Are Ongoing Protests and Youth Unemployment Related?


In 2019 South Africa was recognised by the World Bank as one of the most unequal societies in the world. Is this particular statement by the World Bank representative of the ongoing protests in the country? Read further to learn more.


South African businesses have been experiencing loss as protests in the country continue to disrupt law and order. Unemployment is expected to rise after these unfolding events so where does the youth stand in the protests?

Everything that we do as government contributes towards improving the lives of young people.

These were the words of President Cyril Ramaphosa at the Youth Unemployment Intervention event, that was held on 14 June 2021 in response to the 46% of youth unemployment crisis.

Former Statistician General, Dr Pali Lehohla, warns the government about the point of focus as the protesters continue to destroy businesses. The protests started as what is believed to be the push back to the constitutional Court for sentencing the former president Jacob Zuma to 15 months in prison.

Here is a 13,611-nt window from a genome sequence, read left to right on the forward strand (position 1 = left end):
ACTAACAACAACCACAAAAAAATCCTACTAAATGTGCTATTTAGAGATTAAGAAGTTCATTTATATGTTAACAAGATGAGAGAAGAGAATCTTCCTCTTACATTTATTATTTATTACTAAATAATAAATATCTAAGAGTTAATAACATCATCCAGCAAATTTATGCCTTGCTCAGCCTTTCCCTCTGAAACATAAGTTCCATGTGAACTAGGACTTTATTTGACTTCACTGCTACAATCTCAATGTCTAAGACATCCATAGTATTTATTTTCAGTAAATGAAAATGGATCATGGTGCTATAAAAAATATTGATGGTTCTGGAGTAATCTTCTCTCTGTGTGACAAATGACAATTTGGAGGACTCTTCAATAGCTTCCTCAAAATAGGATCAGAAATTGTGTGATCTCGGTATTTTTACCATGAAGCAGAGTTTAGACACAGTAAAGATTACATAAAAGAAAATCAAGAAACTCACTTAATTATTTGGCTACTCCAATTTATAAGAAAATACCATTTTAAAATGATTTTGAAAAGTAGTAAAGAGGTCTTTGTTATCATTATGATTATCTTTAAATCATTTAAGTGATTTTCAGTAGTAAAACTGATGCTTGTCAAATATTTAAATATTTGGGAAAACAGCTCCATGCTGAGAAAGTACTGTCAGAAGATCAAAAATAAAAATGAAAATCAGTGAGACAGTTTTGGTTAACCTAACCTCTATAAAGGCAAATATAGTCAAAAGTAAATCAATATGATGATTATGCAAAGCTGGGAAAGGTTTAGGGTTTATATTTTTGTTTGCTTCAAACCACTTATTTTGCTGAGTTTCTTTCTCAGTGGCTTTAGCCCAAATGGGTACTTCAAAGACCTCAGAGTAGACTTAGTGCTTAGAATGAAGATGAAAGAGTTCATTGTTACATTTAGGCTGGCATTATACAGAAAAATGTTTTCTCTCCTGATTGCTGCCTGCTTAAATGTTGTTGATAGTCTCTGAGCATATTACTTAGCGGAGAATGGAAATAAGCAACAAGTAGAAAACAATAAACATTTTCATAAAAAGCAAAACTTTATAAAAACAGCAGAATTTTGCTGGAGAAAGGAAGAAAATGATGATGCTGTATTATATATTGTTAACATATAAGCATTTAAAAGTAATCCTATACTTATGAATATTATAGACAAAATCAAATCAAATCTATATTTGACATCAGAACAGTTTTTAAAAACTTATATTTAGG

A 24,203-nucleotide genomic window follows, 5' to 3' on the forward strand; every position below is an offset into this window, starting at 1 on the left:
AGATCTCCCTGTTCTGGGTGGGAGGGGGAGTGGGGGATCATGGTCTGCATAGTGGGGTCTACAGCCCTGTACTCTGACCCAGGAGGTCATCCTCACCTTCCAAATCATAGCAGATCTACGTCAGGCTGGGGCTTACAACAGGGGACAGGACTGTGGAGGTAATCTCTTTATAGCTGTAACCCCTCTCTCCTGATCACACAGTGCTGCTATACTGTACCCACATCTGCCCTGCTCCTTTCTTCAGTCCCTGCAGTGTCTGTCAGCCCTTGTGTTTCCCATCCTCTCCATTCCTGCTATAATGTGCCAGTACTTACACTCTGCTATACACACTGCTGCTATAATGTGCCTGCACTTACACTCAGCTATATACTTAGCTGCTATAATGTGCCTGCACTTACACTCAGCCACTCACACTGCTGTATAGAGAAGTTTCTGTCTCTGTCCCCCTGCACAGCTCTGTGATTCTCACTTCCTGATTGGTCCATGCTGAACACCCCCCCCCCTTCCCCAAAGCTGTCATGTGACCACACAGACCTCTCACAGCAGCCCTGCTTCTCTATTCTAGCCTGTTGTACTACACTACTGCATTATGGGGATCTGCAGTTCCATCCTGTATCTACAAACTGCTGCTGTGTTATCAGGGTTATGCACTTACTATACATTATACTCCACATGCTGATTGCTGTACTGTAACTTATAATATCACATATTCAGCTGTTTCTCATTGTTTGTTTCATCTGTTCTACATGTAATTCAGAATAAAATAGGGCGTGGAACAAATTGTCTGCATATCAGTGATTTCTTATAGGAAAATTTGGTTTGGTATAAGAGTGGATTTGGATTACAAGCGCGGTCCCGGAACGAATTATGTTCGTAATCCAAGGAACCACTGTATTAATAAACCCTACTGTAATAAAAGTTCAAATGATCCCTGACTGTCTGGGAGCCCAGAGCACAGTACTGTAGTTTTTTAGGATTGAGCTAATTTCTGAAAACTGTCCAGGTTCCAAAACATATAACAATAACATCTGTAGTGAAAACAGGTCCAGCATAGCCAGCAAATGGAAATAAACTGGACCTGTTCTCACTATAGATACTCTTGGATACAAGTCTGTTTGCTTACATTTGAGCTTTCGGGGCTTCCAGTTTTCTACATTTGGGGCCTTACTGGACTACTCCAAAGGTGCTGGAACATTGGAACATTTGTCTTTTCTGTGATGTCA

Dr Lehohla sends a message to the government that the actual point of focus is youth unemployment.

As the shopping malls and small businesses have been destroyed particularly in KwaZulu-Natal and Gauteng Province, more people join the long queue of unemployment. What appears in the scenes of the looting protesters is not youth only but older ages as well.

Lehohla has previously warned of the coming difficult times as a result of an increase in youth unemployment.

We have a serious problem of leadership in this country that hasn’t focussed on the right things.

President Cyril Ramaphosa stated in his speech on 11 July 2021 that ANC is accused number one in these ongoing protests, looting and violence.

Opinions continue to differ about the unfolding riots in the country, some suspecting criminal elements being opportunistic when others say its poverty. Ramaphosa came out and condemned the looting protesters promising the deployment of soldiers to restore peace and order. 

The ongoing events of looting paints an after-effect crisis of poverty as many businesses will take time to rebuild.

The youth continues to be the vulnerable group that is associated with the looting as businesses in the country suffers loss due to ongoing protests.





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